There is a crisis in our nation with children and protective services.
Finally, a New York City man is suing the city and Child Protective Services claiming his life was ruined when he and his younger brother were removed from their parents’ home.
Matthew Rizzuto was 3 years old at the time, and his brother was less than 1 year old when they were removed. Apparently, the younger child hit his head while learning to walk. He was taken to Long Island Jewish Hospital, and they reported the injury to the Administration for Children’s Services, according to the lawsuit.
The ACS (and/or Child Protective Services) suspected abuse and in 2001 sent the boys, then living with their parents to live with their paternal grandparents.
After time, the fraternal grandparents maintained they could no longer care for the children. A nonprofit agency contracted by the city in 2002 then sent them to live in Connecticut with their maternal grandparents, Loretta and Samuel Antupit, according to the suit.
“Every day was anguish,” said Matthew’s dad, Donald Rizzuto, a lawyer representing his son, now 19, whom he barely knows.
The suit claims the Antupits dragged out the custody battle because they detested Donald, the father.
“Early on in the marriage Mrs. Antupit told her daughter, Stacey, that she should divorce Donald and abort Matthew,” court papers say.
Months stretched into years, a legal battle ensued and grew toxic over time. After one heated argument in September 2005, the Antupits got a restraining order against Donald. For the next eight months, Donald could only visit his children with under supervision. Parental alienation alone is abusive.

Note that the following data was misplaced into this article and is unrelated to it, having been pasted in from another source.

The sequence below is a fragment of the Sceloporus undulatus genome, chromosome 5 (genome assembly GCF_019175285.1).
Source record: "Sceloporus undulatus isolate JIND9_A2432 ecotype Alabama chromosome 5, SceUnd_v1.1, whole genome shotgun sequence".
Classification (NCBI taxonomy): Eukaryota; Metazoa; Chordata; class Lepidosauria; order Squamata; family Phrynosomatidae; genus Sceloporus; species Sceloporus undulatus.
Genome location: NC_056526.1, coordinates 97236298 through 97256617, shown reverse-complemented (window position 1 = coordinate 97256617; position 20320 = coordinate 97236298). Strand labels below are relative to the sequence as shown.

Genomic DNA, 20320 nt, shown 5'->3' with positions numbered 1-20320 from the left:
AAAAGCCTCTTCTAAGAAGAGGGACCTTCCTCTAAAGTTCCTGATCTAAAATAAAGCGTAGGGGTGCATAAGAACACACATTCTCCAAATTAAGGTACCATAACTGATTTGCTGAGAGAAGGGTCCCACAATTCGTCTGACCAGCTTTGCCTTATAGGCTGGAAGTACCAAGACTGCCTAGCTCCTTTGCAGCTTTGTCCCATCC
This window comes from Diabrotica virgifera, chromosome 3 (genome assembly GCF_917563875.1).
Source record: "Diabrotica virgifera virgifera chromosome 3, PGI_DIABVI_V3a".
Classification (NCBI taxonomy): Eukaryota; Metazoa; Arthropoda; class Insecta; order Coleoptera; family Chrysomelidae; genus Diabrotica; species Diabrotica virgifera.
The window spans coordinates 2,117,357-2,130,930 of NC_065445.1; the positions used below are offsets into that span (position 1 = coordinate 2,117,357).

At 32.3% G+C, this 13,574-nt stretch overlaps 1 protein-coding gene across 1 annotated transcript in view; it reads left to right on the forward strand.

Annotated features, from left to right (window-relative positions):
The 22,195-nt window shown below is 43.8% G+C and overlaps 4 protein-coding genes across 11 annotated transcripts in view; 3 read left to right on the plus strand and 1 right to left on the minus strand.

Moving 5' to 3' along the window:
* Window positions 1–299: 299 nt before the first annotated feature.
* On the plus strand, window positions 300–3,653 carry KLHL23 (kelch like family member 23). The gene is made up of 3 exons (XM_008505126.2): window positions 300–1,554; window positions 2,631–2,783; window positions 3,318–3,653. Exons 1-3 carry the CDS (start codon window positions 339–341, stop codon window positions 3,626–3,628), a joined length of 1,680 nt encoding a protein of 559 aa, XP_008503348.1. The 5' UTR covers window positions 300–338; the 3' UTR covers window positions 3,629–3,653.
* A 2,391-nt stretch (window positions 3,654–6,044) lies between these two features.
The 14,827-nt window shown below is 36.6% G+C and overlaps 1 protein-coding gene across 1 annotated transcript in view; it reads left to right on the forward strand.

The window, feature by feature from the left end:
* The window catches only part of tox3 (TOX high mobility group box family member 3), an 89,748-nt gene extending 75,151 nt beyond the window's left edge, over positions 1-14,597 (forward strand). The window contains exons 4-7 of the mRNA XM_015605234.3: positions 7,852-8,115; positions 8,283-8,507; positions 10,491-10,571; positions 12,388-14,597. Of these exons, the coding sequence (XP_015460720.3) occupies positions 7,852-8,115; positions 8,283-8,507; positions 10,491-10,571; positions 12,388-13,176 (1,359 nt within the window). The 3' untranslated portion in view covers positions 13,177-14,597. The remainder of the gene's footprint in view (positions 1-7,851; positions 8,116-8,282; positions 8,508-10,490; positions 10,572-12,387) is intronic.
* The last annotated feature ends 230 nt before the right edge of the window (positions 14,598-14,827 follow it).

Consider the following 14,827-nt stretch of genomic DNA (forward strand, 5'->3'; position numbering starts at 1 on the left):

When the grandparents complained the Rizzutos were “abusive” to them during phone calls, a judge cut off communication between the boys and their parents completely for two years, according to the suit.
In 2010, after nine years in protective services, the boys were finally returned to Donald and Stacey by a judge, and got a chance to meet their baby brother, Nicholas, who is now 9.
“This case was an abomination,” Donald Rizzuto said. “It should never have gone this far. Justice delayed is justice denied.”
In addition to the ACS, the $36 million lawsuit also names the Antupits, the Legal Aid Society, which at one time represented the brothers, and the nonprofit that placed Michael and Peter, SCO Family of Services.
“I want to bring some reform to the system so that this gross abuse doesn’t happen again — just being in the system nine years,” Matthew Rizzuto said.
The boys’ grandfather, Samuel Antupit, denies encouraging the separation.
“We were simple bystanders,” he told The Post. “It was the courts and the agency that initiated all these things. We were up here in Farmington, Conn.”
A city law department spokesman on behalf of ACS said in a statement: “These allegations do not align with ACS’s core mission to protect vulnerable children.”
Legal Aid said the claim against the organization “lacks merit” and that their “representation of the children was entirely appropriate.”
SCO Family of Services declined to comment according to a December 31, 2017 New York Post article.
We are glad that these tragic stories against Child Protective Services and the ACS are beginning to be shared now publicly. The horrors of the broken system within Family Courts and the Department of Human Services, as well as the corrupt sub-contracting firms desperate for more federal funding need to be brought to light. The nations’ Family Court system needs to be criticized and reformed.